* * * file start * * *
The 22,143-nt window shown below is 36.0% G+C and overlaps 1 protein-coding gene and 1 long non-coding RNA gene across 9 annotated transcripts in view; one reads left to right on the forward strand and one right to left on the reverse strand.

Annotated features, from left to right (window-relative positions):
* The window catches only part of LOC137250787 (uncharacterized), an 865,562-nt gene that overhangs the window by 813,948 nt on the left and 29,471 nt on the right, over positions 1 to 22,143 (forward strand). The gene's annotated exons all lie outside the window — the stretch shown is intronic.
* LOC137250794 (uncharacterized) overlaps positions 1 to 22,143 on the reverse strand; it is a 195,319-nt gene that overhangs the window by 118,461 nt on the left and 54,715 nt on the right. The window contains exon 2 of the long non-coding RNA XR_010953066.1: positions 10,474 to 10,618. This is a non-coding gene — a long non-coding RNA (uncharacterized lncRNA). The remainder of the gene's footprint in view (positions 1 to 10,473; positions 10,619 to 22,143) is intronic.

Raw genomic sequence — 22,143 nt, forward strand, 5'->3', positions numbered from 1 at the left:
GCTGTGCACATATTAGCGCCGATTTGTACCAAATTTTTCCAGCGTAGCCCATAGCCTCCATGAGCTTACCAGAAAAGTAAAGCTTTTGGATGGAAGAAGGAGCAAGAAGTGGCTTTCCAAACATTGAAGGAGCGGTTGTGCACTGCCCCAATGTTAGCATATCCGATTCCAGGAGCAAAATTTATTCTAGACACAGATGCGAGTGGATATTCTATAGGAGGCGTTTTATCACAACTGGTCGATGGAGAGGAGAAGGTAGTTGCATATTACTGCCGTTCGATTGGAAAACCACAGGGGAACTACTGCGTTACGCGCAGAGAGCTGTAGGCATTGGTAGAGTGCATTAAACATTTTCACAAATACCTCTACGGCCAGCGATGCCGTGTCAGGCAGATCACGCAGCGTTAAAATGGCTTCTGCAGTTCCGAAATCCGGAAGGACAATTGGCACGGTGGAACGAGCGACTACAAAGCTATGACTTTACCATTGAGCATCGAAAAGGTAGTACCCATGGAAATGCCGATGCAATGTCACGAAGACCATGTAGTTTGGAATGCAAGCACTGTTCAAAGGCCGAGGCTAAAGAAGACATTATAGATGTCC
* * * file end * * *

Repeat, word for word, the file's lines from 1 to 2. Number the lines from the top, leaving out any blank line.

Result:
The 22,143-nt window shown below is 36.0% G+C and overlaps 1 protein-coding gene and 1 long non-coding RNA gene across 9 annotated transcripts in view; one reads left to right on the forward strand and one right to left on the reverse strand.

Annotated features, from left to right (window-relative positions):